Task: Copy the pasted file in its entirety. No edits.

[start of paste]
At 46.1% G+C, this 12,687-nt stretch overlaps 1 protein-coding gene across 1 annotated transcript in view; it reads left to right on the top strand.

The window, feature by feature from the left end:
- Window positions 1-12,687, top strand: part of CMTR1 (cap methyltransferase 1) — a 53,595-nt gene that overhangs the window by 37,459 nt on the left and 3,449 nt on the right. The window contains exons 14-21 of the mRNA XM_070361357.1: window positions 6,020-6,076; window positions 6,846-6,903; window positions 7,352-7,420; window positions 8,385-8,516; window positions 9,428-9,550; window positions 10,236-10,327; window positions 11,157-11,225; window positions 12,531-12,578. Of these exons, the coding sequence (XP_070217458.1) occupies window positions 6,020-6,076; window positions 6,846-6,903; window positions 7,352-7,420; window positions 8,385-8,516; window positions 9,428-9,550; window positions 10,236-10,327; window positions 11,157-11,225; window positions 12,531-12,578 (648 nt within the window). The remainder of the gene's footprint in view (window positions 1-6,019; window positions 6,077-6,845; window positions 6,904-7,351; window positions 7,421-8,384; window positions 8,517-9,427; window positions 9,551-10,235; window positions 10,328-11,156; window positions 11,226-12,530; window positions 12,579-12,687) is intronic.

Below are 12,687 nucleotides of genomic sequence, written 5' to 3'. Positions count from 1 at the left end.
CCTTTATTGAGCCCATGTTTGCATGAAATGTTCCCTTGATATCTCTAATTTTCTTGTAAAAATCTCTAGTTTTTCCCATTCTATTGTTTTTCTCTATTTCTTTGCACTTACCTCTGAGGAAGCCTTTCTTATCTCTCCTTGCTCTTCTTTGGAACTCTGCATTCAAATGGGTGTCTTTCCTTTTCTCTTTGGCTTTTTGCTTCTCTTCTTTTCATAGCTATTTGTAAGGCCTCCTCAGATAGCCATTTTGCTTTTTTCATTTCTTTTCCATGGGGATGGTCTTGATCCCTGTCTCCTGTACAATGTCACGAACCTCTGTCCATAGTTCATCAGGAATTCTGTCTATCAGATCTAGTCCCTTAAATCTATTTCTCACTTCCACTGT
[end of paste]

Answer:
At 46.1% G+C, this 12,687-nt stretch overlaps 1 protein-coding gene across 1 annotated transcript in view; it reads left to right on the top strand.

The window, feature by feature from the left end:
- Window positions 1-12,687, top strand: part of CMTR1 (cap methyltransferase 1) — a 53,595-nt gene that overhangs the window by 37,459 nt on the left and 3,449 nt on the right. The window contains exons 14-21 of the mRNA XM_070361357.1: window positions 6,020-6,076; window positions 6,846-6,903; window positions 7,352-7,420; window positions 8,385-8,516; window positions 9,428-9,550; window positions 10,236-10,327; window positions 11,157-11,225; window positions 12,531-12,578. Of these exons, the coding sequence (XP_070217458.1) occupies window positions 6,020-6,076; window positions 6,846-6,903; window positions 7,352-7,420; window positions 8,385-8,516; window positions 9,428-9,550; window positions 10,236-10,327; window positions 11,157-11,225; window positions 12,531-12,578 (648 nt within the window). The remainder of the gene's footprint in view (window positions 1-6,019; window positions 6,077-6,845; window positions 6,904-7,351; window positions 7,421-8,384; window positions 8,517-9,427; window positions 9,551-10,235; window positions 10,328-11,156; window positions 11,226-12,530; window positions 12,579-12,687) is intronic.

Below are 12,687 nucleotides of genomic sequence, written 5' to 3'. Positions count from 1 at the left end.
CCTTTATTGAGCCCATGTTTGCATGAAATGTTCCCTTGATATCTCTAATTTTCTTGTAAAAATCTCTAGTTTTTCCCATTCTATTGTTTTTCTCTATTTCTTTGCACTTACCTCTGAGGAAGCCTTTCTTATCTCTCCTTGCTCTTCTTTGGAACTCTGCATTCAAATGGGTGTCTTTCCTTTTCTCTTTGGCTTTTTGCTTCTCTTCTTTTCATAGCTATTTGTAAGGCCTCCTCAGATAGCCATTTTGCTTTTTTCATTTCTTTTCCATGGGGATGGTCTTGATCCCTGTCTCCTGTACAATGTCACGAACCTCTGTCCATAGTTCATCAGGAATTCTGTCTATCAGATCTAGTCCCTTAAATCTATTTCTCACTTCCACTGT